I’m writing this post 30,000 feet above some swollen river, probably The Charles River. I’m listening to Chris Lydon’s Radio Open Source on my iPod. Today’s podcast, Afaa Micahel Weaver reflecting on the aftermath of Haiti. I was asleep but woke myself up with my snoring. (*sigh*)
But I was also thinking about why I like National Poetry Month (NPN). It’s been around for more than 10 years, and while it might get old or seem trite to some, I love being immersed in poetry for month. Maybe the biggest shot in the arm during the last five years for NPM is the writing aspect. A challenge is a challenge by any other name: NaPoWriMo, Inter-NaPoWriMo, PAD Challenge, 30/30 challenge. Whatever you call it and wherever you are, how great is it that people you know are suffering to write poems? And by suffering, I’m referring to the grueling pace of writing poems daily.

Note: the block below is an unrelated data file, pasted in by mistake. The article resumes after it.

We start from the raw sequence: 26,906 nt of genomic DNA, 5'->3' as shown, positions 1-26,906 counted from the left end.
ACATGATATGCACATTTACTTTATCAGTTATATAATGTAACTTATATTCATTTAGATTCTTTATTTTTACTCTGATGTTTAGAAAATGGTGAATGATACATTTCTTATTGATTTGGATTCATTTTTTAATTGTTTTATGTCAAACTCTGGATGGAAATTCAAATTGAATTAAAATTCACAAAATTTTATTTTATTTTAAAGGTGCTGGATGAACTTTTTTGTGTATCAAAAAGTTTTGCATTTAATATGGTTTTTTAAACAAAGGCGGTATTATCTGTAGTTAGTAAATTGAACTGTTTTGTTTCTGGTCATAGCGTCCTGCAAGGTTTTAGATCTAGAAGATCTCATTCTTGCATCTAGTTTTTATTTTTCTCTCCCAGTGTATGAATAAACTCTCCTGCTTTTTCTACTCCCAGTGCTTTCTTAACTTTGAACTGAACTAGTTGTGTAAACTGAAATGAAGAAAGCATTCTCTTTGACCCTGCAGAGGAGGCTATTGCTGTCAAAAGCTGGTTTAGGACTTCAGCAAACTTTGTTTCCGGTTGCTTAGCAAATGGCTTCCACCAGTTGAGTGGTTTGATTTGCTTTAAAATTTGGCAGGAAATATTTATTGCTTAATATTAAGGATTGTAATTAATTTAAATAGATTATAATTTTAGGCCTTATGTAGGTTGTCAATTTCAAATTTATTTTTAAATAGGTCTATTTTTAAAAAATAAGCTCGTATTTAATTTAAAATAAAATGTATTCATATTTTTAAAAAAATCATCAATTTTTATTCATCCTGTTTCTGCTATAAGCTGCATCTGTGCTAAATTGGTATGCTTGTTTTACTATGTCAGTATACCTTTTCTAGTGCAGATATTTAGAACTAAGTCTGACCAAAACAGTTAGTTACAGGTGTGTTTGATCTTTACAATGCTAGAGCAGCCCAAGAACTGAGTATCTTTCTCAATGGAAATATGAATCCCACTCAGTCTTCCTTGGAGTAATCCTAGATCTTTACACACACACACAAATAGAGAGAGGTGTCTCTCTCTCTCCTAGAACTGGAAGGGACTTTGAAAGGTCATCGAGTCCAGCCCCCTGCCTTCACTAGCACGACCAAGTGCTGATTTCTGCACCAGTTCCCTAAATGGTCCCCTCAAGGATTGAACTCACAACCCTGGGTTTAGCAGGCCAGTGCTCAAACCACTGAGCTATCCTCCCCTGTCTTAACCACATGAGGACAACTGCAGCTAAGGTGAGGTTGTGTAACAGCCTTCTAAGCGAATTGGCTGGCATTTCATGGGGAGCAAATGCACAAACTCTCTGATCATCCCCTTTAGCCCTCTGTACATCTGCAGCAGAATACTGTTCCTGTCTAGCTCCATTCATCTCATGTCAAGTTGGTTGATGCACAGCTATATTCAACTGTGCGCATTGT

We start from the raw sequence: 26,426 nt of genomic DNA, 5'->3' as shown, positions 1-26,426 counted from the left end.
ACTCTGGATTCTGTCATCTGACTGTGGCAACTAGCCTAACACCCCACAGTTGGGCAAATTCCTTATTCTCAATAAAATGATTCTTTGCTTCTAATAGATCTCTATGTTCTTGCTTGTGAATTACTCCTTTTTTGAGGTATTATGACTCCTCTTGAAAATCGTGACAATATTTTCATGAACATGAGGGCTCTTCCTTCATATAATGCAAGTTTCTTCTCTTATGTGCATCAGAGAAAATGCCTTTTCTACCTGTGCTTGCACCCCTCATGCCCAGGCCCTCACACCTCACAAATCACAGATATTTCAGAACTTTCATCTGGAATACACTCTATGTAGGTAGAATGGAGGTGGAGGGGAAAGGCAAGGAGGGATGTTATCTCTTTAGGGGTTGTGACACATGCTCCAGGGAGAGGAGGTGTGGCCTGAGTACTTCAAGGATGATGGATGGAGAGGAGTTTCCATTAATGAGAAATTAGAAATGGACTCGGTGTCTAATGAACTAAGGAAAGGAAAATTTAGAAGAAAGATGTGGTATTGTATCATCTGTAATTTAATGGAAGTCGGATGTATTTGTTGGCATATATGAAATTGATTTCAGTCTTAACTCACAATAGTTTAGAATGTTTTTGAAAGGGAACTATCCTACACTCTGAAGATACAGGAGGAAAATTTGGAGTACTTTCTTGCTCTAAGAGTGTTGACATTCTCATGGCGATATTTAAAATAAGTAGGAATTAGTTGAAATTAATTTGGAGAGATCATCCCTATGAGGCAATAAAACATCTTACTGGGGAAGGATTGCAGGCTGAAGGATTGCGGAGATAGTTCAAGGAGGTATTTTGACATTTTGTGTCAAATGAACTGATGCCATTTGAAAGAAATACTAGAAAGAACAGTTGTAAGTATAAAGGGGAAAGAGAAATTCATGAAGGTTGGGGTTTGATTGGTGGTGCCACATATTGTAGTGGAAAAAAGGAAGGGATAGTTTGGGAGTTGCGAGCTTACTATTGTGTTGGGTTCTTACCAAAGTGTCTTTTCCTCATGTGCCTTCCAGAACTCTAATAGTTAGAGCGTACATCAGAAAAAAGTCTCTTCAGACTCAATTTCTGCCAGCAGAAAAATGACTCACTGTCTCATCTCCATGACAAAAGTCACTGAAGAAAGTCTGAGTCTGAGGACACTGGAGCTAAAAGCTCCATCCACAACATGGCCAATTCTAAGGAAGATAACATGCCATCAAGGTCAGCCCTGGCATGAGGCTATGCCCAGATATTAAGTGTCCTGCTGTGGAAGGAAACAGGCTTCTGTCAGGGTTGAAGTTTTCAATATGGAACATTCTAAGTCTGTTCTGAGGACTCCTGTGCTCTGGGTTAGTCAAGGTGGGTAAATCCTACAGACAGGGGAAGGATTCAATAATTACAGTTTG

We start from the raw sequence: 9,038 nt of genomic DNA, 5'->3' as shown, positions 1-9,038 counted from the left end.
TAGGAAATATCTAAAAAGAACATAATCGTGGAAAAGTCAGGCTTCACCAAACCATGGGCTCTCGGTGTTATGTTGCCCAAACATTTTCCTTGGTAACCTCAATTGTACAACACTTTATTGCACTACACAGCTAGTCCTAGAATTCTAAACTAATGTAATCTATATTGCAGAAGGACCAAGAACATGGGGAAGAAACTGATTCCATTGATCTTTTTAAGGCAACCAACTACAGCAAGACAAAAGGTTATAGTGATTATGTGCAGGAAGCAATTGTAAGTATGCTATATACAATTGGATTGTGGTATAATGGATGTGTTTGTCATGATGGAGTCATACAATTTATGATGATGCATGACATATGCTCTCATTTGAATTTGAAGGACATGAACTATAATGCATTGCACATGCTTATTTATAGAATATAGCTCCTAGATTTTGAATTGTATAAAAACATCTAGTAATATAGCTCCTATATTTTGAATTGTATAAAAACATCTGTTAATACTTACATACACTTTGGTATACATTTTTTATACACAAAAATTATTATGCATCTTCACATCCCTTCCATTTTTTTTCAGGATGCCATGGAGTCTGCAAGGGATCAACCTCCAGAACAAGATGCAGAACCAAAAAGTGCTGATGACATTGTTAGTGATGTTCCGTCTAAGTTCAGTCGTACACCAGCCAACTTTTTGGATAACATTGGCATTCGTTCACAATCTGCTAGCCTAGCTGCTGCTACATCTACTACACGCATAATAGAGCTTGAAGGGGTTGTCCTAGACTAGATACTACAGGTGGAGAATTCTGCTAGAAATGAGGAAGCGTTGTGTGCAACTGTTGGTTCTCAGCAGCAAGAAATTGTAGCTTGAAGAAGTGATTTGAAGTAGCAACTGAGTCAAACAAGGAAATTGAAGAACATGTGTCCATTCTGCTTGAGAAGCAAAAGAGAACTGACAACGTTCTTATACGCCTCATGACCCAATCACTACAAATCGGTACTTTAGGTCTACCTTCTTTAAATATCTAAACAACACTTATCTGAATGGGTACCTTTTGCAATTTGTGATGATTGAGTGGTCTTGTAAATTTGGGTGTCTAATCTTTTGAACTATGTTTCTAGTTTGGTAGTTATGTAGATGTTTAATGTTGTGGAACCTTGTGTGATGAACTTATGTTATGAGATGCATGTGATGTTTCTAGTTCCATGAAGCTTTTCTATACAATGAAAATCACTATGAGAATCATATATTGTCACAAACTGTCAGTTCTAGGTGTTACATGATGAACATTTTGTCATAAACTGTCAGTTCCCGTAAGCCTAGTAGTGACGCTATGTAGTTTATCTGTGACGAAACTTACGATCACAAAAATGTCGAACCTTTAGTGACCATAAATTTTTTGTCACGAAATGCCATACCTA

Many of the poems I write, I will leave behind. I won’t be able to fix them; maybe they were never worth saving in the first place. But for a great few, they will live another day. This is my fourth challenge, the past three yielded 90 poems—most of them are still around. It helps me to know that you might be doing the same thing around the corner from me (Starbucking!), or on a coast or continent halfway around the world. Thank you for letting me peek into your writing process. I call that camaraderie. I call that community.
So here’s to a month of self discovery, to late nights and early mornings. Here’s to the great art of finding a few extra minutes to make that line work. Here’s to getting it down on paper before your forget. Here’s to your workshops, book groups, and readings. And to that poetry collection you’ve been meaning to read—here’s to great beginnings and even better endings.
See … April’s not that cruel. Happy National Poetry Month, everyone. Or as my friend, writer John Crawford, would say, “Rave on!”
Thursday, April 01, 2010
Why I Like National Poetry Month
(This post was written on my flight from Boston to Atlanta.)